Although clamp 113 holds the spiral tightly together, the stainless steel is not brazed during the brazing operation illustrated in FIG. 13.
The width of the stainless steel strips is indicated at 102 and 103 in FIG. 14. As shown in FIG. 14, end plates I16 and 117 are cup-shaped with the cupped part in each capacitor extending in a direction opposite that of the other.
In FIG. 14, the end plates 116 and 117 are pulled apart by lathe chucks 122 and 123 having inside jaws 124 and 125. The complete capacitor is shown in FIG. 15.
Only a few turns of the spiral capacitor plates are illustrated in FIG. 14 and FIG. 15 for clarity. However, it is an outstanding advantage of the present invention that the number of spiral turns can be increased without limit, and the accurate spacing thereof still maintained due to the way that the spiral edges of the turns are rigidly brazed to the end plates 116 and 117 to hold them in place while, all the time, the stainless steel spacers provide accurate jigging during the brazing operation.
Preferably, the stainless steel and copper strips are rigid, and the rigidity of end plates 116 and 1 17 increase the rigidity thereof. However, the stainless steel and copper strips must be sufficiently flexible that they can be wound without wrinkling or bending. This requirement may be met by laminating the stainless steel strips. One example is that the stainless steel may include four different, separate strips between each turn of copper. In this case, the stainless steel strips are preferably 0.002 inch in thickness.
A very thin coating of temperature-stable lubricant can be applied to the stainless steel, for example, Teflon or any low volatility hydrocarbon wax may be employed.
The spiral capacitor plates may be bonded to end plates 116 and 117 by any of various methods. For example, a layer of solder may be melted or placed onto end plates 116 and 117 prior to brazing. A thin layer of brazing alloy may also be used. If desired, the stainless steel may be oxidized prior to fabrication. The oxidized surface of the stainless steel will thus not tend to adhere to the brazing compound. After the spacer is made as indicated in FIG. 15, a hole may be provided through one end plate, if desired, and a tubulation fixed thereover as indicated at 130 in FIGS. 15 and 17. After these structures have been provided, the capacitor may be washed, pumped, and otherwise conventionally processed to provide a vacuum capacitor of good operating characteristics.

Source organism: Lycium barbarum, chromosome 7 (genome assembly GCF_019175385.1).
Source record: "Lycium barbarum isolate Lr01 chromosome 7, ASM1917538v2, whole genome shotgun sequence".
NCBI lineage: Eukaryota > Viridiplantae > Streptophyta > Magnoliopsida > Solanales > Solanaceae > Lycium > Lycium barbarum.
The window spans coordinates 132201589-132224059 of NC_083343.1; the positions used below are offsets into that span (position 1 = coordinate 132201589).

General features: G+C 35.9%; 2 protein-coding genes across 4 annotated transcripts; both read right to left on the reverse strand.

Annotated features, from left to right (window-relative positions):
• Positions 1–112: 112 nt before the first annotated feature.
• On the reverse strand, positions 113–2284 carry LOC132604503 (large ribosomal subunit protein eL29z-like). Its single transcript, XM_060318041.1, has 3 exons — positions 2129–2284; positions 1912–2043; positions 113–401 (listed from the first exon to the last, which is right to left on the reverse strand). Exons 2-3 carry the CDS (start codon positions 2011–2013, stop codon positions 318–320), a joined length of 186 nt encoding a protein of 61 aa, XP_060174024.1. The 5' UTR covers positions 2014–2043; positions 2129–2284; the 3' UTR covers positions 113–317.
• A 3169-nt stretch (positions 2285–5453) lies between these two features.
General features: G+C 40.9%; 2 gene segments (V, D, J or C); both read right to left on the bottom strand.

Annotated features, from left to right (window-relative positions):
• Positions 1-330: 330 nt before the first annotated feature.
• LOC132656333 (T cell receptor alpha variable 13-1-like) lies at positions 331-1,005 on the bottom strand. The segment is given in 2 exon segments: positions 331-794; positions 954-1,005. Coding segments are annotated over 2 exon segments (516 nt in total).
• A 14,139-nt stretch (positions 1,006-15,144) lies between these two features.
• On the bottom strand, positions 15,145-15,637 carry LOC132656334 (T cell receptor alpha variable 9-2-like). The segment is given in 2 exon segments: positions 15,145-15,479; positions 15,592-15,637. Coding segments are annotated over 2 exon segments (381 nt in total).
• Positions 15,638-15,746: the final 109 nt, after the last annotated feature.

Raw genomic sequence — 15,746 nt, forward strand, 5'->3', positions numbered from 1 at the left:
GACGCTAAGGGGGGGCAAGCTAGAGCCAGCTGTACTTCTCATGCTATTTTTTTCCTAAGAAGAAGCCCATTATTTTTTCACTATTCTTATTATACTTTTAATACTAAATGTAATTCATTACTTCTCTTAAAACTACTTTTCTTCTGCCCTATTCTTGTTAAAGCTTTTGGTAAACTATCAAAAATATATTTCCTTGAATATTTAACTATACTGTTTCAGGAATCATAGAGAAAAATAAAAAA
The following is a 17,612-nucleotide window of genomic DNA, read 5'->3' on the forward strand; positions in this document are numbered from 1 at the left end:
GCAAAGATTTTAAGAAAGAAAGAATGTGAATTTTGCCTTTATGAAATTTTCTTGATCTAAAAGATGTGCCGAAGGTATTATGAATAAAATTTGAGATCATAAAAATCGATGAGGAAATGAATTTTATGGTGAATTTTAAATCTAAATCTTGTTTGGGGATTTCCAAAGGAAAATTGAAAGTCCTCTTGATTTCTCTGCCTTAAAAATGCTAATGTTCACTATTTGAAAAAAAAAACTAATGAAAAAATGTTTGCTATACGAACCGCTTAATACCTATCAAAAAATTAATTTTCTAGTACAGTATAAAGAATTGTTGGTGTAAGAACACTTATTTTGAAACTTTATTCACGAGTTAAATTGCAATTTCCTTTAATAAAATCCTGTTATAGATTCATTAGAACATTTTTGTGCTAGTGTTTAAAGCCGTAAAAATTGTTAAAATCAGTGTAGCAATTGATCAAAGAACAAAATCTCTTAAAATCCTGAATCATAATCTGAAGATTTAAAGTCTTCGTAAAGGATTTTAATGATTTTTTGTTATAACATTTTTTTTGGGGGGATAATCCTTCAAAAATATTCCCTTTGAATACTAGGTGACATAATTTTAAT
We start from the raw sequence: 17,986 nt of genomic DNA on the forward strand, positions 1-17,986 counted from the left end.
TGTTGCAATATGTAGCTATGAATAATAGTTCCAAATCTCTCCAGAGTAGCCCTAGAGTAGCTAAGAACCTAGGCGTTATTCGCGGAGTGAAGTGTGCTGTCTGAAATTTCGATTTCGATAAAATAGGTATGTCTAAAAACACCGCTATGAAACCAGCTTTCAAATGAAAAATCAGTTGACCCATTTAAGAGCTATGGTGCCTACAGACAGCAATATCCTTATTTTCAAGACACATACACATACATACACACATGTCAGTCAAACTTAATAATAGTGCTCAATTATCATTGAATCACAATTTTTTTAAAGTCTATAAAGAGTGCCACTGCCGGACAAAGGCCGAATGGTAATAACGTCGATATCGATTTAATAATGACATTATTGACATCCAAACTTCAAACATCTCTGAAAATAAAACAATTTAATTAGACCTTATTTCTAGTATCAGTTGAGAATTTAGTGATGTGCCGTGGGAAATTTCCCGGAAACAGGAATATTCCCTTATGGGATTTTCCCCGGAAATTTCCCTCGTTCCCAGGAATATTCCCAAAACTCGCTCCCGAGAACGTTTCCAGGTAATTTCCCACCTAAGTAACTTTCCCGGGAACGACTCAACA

As is sometimes conventional, the brazing may be performed at the brazing temperature in a reducing atmosphere such as hydrogen. The spacer used in the method illustrated in figs. 8 through 15, inclusive, need not be stainless steel but must withstand the brazing temperature The thermal expansion coefficient of the spacer and copper should either match, or the spacer be sufficiently deformable as to allow expansion of the copper without undue hindrance. Some other typical spacers might be woven or felted fiberglass or quartz fiber tape or felted refractory fiber, such as mineral wool.
As stated previously, the spacer should not be easily wetted by the brazing compound. Further, it should not adhere to the copper. These requirements should be met at the bonding temperature.
Chromium steels are preferred for the spacer because these steels form chromium oxide which has a nonstick surface.
Steels which have been found highly suitable for spacers are the 18-8 types 302 and 304. The 18-8 steels are approximately 18 percent nickel and 8 percent chromium. Steel types 316 and 347 are also highly desirable. The 400 series steels are desirable and are high chromium stainless steels.
The copper to be used should be oxygen-free, high conductivity (OFHC) copper. As a substitution for the copper spiral plates, silver or aluminum may be used. The invention is thus not limited to any of the examples set forth herein.
Although the method of the present invention is by no means limited to particular copper and spacer thicknesses, the spiral copper sheets are preferably in the range of from 0.005 inch to 0.05 inch in thickness. The spacers are preferably 0.005 to 0.06 inch in thickness.
Note will be taken that in FIG. 8, more than two spiral plates of copper may be wound, if desired. Furthermore, mandrel may have only one of the grooves and 111. Further, mandrel 105 if desired, may have four grooves, one for each of the strips 103, 104, 108, and 109. Note will be taken that hereinbefore and hereinafter many of the steps of the method of the present invention may be performed by hand.